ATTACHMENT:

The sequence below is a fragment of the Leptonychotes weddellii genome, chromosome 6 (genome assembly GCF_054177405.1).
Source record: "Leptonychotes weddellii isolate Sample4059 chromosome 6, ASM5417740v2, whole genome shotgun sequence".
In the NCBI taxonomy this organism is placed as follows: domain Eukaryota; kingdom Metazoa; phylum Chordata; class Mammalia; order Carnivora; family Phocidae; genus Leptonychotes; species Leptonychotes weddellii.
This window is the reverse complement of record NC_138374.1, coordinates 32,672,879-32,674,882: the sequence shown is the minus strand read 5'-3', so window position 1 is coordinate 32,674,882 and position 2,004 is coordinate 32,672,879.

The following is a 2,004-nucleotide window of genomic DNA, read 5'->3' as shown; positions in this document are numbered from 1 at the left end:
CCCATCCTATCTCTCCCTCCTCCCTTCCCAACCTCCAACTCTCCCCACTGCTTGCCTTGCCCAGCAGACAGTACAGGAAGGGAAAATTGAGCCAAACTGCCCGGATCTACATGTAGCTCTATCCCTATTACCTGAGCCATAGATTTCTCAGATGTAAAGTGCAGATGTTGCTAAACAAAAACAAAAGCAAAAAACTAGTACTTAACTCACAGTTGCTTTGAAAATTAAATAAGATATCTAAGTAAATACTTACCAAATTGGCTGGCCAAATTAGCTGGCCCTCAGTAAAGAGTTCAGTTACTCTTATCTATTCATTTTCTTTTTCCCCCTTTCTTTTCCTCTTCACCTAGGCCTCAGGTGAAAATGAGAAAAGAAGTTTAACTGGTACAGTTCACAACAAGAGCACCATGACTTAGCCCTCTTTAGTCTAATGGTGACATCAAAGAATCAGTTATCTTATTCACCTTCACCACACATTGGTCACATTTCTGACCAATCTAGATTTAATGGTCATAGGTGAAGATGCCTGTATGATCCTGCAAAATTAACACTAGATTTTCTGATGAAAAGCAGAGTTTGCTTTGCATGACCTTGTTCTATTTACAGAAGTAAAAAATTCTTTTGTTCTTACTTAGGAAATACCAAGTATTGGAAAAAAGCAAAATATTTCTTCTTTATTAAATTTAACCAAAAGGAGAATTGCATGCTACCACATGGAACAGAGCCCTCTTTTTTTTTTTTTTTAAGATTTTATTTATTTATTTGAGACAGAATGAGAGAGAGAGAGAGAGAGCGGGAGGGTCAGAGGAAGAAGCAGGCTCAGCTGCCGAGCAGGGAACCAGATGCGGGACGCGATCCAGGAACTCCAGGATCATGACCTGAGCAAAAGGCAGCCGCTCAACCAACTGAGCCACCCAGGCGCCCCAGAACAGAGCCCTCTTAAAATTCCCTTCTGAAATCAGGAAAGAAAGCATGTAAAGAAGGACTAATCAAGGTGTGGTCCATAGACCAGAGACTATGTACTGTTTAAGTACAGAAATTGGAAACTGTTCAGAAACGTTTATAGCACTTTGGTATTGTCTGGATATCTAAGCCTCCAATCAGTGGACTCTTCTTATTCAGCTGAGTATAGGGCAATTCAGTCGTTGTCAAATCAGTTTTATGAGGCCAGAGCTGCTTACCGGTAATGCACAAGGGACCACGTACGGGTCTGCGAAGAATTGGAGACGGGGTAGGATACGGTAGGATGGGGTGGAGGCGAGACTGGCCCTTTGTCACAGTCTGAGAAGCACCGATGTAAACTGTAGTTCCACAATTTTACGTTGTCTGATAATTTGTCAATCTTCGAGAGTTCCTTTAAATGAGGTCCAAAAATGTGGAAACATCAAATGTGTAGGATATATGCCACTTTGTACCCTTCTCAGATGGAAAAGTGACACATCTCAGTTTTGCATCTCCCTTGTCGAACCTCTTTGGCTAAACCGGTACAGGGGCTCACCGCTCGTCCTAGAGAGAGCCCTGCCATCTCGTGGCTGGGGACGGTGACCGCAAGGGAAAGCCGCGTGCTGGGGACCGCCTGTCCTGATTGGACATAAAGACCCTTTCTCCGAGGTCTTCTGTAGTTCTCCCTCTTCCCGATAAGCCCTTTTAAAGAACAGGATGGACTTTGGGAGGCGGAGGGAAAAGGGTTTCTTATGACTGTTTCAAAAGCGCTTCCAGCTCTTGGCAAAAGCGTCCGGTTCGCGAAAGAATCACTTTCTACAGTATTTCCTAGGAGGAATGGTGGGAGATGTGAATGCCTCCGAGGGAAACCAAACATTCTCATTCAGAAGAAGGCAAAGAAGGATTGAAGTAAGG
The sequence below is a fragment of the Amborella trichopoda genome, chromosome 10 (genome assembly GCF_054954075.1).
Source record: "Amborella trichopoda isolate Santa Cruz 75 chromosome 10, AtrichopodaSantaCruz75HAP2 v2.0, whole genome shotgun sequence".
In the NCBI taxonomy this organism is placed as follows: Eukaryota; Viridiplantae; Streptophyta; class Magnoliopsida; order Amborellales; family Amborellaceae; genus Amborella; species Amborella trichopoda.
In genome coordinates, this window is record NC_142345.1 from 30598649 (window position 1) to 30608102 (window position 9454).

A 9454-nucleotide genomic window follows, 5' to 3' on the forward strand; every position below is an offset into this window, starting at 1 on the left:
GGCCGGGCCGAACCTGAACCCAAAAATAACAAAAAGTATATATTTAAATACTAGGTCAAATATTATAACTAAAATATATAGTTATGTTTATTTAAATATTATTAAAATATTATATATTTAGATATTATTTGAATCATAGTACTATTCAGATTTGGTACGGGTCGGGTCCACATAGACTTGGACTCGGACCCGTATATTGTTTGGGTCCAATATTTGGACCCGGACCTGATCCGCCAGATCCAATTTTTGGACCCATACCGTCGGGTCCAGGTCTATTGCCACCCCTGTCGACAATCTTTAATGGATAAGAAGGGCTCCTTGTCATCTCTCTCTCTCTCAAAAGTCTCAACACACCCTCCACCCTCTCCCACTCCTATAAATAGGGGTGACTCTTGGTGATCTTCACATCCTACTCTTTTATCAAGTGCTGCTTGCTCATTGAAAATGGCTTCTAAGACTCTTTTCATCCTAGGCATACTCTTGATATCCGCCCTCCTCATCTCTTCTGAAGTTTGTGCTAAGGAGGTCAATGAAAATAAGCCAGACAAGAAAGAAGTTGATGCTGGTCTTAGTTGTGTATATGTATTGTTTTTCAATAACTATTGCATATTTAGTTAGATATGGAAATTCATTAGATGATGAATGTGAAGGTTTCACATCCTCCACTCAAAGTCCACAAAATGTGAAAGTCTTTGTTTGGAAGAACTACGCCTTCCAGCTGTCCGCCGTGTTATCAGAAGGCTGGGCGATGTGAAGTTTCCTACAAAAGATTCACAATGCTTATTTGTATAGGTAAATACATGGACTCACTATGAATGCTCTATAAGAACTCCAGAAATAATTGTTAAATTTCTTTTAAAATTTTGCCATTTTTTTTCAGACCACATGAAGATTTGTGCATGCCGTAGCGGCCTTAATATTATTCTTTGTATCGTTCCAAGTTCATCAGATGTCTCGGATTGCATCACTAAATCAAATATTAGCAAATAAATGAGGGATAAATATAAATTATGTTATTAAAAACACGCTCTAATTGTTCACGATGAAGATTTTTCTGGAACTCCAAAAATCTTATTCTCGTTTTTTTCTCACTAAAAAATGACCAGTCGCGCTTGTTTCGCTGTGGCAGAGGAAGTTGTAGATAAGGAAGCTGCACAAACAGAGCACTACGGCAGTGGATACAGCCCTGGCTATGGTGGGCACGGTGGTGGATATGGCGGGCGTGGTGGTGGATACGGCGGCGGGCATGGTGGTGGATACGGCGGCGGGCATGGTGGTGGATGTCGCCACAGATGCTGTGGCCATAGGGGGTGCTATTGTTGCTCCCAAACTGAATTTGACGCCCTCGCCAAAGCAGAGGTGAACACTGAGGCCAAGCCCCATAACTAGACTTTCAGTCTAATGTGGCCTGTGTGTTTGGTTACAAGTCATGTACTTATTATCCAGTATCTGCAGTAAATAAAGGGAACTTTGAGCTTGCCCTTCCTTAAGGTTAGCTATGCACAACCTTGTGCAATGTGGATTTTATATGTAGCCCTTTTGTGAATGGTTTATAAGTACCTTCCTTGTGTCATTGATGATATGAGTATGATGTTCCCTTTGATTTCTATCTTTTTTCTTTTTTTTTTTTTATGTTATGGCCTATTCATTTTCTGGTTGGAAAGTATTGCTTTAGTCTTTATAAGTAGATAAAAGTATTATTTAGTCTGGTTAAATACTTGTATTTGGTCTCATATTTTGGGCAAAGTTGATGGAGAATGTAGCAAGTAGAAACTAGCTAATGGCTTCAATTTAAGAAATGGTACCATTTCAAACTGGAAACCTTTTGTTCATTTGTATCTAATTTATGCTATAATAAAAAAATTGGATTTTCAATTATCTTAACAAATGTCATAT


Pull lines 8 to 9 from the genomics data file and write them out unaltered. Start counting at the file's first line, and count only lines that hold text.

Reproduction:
Source record: "Amborella trichopoda isolate Santa Cruz 75 chromosome 10, AtrichopodaSantaCruz75HAP2 v2.0, whole genome shotgun sequence".
In the NCBI taxonomy this organism is placed as follows: Eukaryota; Viridiplantae; Streptophyta; class Magnoliopsida; order Amborellales; family Amborellaceae; genus Amborella; species Amborella trichopoda.